As advised previously, those holding UK-issued Transport Management CPCs and working for an Irish operator and residing in Ireland should by 31 December have applied to the Chartered Institute of Logistics and Transport to be issued with a corresponding Irish Transport Manager CPC. A UK-issued Transport Manager CPC is no longer valid for persons working for an EU Road Transport Operator.
EU Regulation 1071/2009 requires that the Transport Manager of an EU operator is resident in the EU. Any Transport Manager designated for an Irish licenced operator who is resident in the UK will no longer meet this requirement after 31 December 2020. The Department is aware of a small number of Transport Managers that may fall into this category. This situation can be rectified either by the Transport Manager becoming resident in the EU or by the operator designating a new Transport Manager who meets the requirements.
Under Article 13(1)(a) of 1071/2009 the Department of Transport can give up to 6 months ‘for the recruitment of a replacement transport manager where the transport manager no longer satisfies the requirement as to good repute or professional competence’.
Irish road transport operators whose Transport Managers hold a UK-issued CPC will be allowed a period of up to a maximum of six months in which to ensure that the professional competence requirement for their operator licence is once again satisfied, in accordance with Article 13 of Regulation (EC) 1071/2009, that is, to ensure that their nominated Transport Manager is the holder of a CPC issued by an EU Member State.
In the case of both the above requirements (an EU issued Transport Manager CPC and EU residency) the Department has outlined that Irish licenced operators that fail to meet one or other of these requirements due to Brexit, will be given up to 6 months to rectify the situation.
Licensees are reminded that if they fall into the above category that they should begin the process of rectifying the situation as soon as possible, in order to ensure that their licence remains valid in 2021.
The European Commission published Notices in relation to the implications of Brexit for road transport as far back as January 2018, with an update published in July 2020. Both of these Notices outlined EU law in relation to driver attestation and the implications of this for UK nationals working for Irish haulage operators.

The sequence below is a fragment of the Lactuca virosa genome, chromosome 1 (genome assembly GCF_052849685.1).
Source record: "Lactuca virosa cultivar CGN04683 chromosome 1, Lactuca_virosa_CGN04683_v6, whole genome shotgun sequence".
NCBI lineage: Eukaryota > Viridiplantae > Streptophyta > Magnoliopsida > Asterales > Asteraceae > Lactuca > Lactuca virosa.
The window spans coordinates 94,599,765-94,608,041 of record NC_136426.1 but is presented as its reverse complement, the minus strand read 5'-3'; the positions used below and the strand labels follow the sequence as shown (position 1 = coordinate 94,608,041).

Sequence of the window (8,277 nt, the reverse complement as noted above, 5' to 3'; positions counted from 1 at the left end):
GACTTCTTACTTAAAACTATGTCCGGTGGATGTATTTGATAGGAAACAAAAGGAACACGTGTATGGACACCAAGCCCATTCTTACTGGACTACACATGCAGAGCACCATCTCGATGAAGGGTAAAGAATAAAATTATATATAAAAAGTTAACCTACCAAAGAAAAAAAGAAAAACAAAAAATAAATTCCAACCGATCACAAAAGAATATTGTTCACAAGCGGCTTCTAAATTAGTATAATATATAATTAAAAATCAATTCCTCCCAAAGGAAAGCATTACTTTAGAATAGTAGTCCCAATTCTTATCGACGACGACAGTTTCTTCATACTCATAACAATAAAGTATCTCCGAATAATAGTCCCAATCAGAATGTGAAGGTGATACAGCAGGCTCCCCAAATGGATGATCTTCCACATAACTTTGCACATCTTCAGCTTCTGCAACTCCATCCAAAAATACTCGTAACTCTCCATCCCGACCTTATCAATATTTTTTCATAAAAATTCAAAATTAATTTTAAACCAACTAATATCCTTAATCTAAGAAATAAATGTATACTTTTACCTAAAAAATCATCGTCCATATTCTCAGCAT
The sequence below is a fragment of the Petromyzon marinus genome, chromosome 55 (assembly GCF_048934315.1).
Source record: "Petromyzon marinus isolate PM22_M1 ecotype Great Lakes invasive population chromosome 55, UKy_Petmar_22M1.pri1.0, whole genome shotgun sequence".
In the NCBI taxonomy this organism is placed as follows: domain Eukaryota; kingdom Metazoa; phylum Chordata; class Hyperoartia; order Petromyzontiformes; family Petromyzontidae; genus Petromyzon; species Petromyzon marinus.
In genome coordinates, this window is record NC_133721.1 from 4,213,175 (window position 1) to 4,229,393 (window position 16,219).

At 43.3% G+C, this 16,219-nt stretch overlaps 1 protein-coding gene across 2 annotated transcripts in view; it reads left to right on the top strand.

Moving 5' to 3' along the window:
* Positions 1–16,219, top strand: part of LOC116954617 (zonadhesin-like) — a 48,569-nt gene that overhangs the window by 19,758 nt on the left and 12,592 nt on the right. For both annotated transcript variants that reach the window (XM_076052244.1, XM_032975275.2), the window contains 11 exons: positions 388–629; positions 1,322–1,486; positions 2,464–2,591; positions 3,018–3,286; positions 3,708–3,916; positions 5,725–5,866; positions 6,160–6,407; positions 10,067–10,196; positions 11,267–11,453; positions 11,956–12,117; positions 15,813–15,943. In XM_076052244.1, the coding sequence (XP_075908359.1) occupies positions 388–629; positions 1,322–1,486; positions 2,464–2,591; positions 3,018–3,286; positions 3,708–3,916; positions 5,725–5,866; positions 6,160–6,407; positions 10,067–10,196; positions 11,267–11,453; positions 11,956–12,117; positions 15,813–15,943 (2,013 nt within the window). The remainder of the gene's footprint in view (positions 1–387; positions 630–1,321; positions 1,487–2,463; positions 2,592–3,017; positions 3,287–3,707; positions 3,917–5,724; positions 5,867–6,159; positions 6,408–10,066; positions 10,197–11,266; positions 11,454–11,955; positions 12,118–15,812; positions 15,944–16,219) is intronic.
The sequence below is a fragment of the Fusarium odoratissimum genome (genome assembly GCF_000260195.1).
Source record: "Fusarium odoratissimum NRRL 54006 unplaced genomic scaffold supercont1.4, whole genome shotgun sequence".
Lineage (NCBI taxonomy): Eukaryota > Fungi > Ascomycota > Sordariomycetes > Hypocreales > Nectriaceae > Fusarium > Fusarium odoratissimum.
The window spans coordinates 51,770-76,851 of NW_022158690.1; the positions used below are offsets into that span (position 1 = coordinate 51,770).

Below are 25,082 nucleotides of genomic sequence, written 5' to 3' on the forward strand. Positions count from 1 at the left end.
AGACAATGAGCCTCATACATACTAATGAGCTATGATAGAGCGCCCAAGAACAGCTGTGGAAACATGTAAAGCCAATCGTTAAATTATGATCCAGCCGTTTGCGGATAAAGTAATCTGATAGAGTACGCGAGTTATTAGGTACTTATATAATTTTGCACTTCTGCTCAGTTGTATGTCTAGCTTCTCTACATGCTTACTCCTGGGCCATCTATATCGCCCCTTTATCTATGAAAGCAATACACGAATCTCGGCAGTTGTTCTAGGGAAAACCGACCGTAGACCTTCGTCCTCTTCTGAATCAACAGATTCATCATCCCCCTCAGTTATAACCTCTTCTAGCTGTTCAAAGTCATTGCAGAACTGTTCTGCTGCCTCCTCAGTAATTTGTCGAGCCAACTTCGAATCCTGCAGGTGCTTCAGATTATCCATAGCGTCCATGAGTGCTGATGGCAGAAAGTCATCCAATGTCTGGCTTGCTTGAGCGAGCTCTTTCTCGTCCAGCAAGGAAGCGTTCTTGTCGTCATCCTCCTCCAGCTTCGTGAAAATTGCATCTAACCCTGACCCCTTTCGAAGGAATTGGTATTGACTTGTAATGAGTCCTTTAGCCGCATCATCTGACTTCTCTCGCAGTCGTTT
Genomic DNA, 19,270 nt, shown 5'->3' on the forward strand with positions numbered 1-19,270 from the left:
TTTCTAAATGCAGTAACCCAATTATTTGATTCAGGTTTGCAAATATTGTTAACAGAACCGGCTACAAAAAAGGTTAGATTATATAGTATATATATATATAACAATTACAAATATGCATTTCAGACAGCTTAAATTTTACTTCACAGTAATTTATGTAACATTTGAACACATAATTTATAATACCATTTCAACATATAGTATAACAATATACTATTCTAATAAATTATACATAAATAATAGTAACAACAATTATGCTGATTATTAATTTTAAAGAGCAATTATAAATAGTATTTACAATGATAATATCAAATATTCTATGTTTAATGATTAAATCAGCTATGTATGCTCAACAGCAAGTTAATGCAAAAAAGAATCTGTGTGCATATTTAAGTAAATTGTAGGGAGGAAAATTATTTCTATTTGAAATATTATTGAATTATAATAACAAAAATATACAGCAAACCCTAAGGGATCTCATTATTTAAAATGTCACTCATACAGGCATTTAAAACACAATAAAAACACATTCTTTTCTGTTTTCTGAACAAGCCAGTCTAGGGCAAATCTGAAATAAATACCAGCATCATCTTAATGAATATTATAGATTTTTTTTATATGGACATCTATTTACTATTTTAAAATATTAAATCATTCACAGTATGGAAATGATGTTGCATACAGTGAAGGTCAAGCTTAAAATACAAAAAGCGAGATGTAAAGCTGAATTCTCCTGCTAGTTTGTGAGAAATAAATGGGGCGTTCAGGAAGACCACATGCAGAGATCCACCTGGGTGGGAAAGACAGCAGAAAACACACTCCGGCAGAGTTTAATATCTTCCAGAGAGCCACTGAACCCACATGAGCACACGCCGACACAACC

The EU-UK Trade and Cooperation agreement does not contain any provision “waiving” this requirement to hold a driver attestation if a HGV driver working for an Irish/EU haulage operator is a UK national, and therefore any affected operators should apply to the Road Transport Operator Licensing Unit of the Department of Transport and complete a driver attestation form for any of their drivers who are UK nationals.
Motor Insurance and Green Cards (Proof of insurance)
A green card is a document which can be presented to law enforcement officers on request, as proof of motor insurance while in international travel. The EU Motor Insurance Directive allows all motor vehicles from any EU Member States to travel within the EU without the requirement to carry a Green Card.
This Directive no longer applies to the UK, meaning UK and Northern Ireland-registered vehicles entering Ireland, or any EU Member State, from 1 January 2021 will require a Green Card as proof of motor insurance. This means that since 1 January 2021, UK and Northern Ireland registered vehicles will require a Green Card for cross-border journeys, including North to South, on the island of Ireland.
For EU-registered vehicles entering the UK, the UK confirmed in the lead-up to a possible no deal Brexit in October 2019 that it will accept either a Green Card or other proof of insurance. In the case of Irish-registered vehicles, the UK has confirmed that it will accept the motor insurance disc as proof of insurance. This means, based on the UK position , that Green Cards will not be required for Irish-registered vehicles entering Northern Ireland or Great Britain.